Years before the current list of serious box office underachievers were exhaustively debated over for weeks on the blogosphere, notorious über flops like Ishtar and Baron Munchausen were routinely examined and dissected in film publications throughout the land. Another feature which usually factored somewhere towards the top of those lists was 1985’s period epic Revolution.
Rushed through pre-production despite director Hugh Hudson’s insistence that a voice-over was necessary to give focus to the events in the film, it resulted in a huge failure at the time, clearing up (rather unfairly) at that year’s Razzies, and causing heart-broken star Al Pacino to take a cinematic hiatus until 1989’s Sea of Love.
After tirelessly campaigning to have another crack at the film, Hudson was at the BFI last week (with a suitably intrigued audience in attendance) to present Revolution: The Director’s Cut. The film is now out on the BFI’s own label in the dual DVD/Blu-ray format.
In a refreshing departure from the usual additional material director’s cuts, Hudson has actually exorcised over ten minutes of screen time from the original. The director has also put together an exhaustive voice-over (recorded by Pacino a couple of years back). Although there remains a nagging suspicion that Hudson may have had The Thin Red Line on rotation whilst he was writing this, it essentially acts as an intended narrative bonding device, and Pacino’s notably older and sagely delivery actually adds an additional gravitas to the film.
His character, Tom Dobb, is a widowed and weary trapper from New York whose only interest is keep his surviving child Ned (Sid Owen) safe in the perilous and volatile landscape during the American Revolution. When his impressionable son naively signs himself up to be a soldier, pacifist Tom has no choice but to also join the draft in order for the two to stay together.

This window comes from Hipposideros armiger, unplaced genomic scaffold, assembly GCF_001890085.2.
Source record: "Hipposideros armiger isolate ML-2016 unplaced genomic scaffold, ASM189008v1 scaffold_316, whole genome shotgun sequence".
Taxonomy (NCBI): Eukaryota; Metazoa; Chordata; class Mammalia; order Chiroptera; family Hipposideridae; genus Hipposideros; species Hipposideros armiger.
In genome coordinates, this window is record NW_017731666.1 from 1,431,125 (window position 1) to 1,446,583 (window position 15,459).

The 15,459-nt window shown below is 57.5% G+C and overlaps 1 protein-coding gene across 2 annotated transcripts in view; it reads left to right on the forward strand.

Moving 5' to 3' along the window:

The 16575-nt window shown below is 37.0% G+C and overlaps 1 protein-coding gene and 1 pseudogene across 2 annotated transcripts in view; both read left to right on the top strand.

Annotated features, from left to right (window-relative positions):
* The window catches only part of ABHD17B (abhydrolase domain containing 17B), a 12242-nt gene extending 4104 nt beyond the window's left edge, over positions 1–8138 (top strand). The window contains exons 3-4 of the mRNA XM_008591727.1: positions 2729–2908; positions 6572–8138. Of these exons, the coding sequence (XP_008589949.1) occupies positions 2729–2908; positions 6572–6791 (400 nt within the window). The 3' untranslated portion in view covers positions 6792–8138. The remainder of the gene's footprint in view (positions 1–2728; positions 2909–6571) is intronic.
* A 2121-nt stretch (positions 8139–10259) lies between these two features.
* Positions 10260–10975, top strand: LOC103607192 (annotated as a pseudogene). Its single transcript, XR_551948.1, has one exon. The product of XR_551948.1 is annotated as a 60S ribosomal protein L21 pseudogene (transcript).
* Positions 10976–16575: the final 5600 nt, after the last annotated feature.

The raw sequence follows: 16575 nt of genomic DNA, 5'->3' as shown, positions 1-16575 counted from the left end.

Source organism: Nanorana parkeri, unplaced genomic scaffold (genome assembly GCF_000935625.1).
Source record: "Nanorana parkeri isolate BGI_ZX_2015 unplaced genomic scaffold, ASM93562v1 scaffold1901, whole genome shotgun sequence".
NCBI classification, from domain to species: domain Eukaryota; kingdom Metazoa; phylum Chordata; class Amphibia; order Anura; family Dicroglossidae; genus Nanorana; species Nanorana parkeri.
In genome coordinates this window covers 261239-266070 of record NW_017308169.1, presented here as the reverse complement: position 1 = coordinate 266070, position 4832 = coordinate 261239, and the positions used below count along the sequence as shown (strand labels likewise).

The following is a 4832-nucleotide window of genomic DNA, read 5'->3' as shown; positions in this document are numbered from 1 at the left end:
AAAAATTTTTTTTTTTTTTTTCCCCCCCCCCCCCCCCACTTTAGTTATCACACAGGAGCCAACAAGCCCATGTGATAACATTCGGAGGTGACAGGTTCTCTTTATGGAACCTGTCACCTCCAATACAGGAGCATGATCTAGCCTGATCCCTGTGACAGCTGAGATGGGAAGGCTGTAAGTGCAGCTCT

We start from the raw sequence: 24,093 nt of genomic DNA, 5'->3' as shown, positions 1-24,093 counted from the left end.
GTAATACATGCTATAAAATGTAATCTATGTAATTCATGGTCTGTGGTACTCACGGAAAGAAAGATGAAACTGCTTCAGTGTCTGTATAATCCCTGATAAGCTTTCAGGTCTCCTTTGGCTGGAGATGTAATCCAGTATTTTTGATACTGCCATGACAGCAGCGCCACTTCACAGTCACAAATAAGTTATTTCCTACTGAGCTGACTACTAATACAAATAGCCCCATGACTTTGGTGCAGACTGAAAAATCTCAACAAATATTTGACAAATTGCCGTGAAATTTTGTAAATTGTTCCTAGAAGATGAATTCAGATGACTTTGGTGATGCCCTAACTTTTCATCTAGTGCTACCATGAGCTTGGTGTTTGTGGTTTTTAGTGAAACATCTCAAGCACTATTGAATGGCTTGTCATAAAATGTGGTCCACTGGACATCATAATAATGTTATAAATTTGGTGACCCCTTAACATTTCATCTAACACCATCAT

During the fighting, father and son finds themselves crossing paths with an aristocrat (Nastassja Kinski) who has denounced her upper-class status to support the rebels. She slowly becomes drawn to the vulnerable and desperate pair, which is more than can be said for a remorseless British Sergeant (Donald Sutherland) who is an ever-threatening presence during Tom and Ned’s plight.
While Revolution still suffers from some haphazard plotting at times, and a couple of accents remain problematic (it’s a shame Hudson didn’t book any new ADR session with Sutherland, whose vocal work is Darth Vader by way of Emmerdale Farm) the bad reputation it has garnered throughout the years feels a little unjustified.
The chaos and confusing war can bring is captured incredibly well here. You can almost smell the desperation and suffering, and that lack of sheen is one of the film’s key strengths. Hudson’s down and dirty camerawork offers an Alan Clarke-vibe, particularly as father and son first struggle around the filthy and rain-sweep cobbled streets (with Kings Lynn in Norfolk providing a surprisingly effective stand-in).
Pacino was singled out for ridicule by some critics at the time due his supposedly distracting contemporary Noo Yawk accent. It’s an overly harsh criticism, and while the actor may not have perfected the cadences of that time, his character’s dogged resilience presents a far more watchable turn than many of his hammy, latter-day performances. The biggest surprising in the acting stakes however, is the man who in future would answer by the name “Riiicckkkyyyy!!!” EastEnders veteran Owen gives an appealingly honest and unshowy performance as Ned. When the film skips a few years into the future towards the end, fellow British thesp Dexter Fletcher inhibits the role, but unfortunately, he’s isn’t offered anything close to the emotionally meaty scenes Owen gets to perform.
Curiosity will undoubtedly be the main draw for many cineastes placing this on their films-to-watch list, and while it’s fair to say a masterpiece hasn’t been crafted from this endeavour, Revolution is certainly a very watchable film which stands well above its much-maligned cinematic counterparts of the time.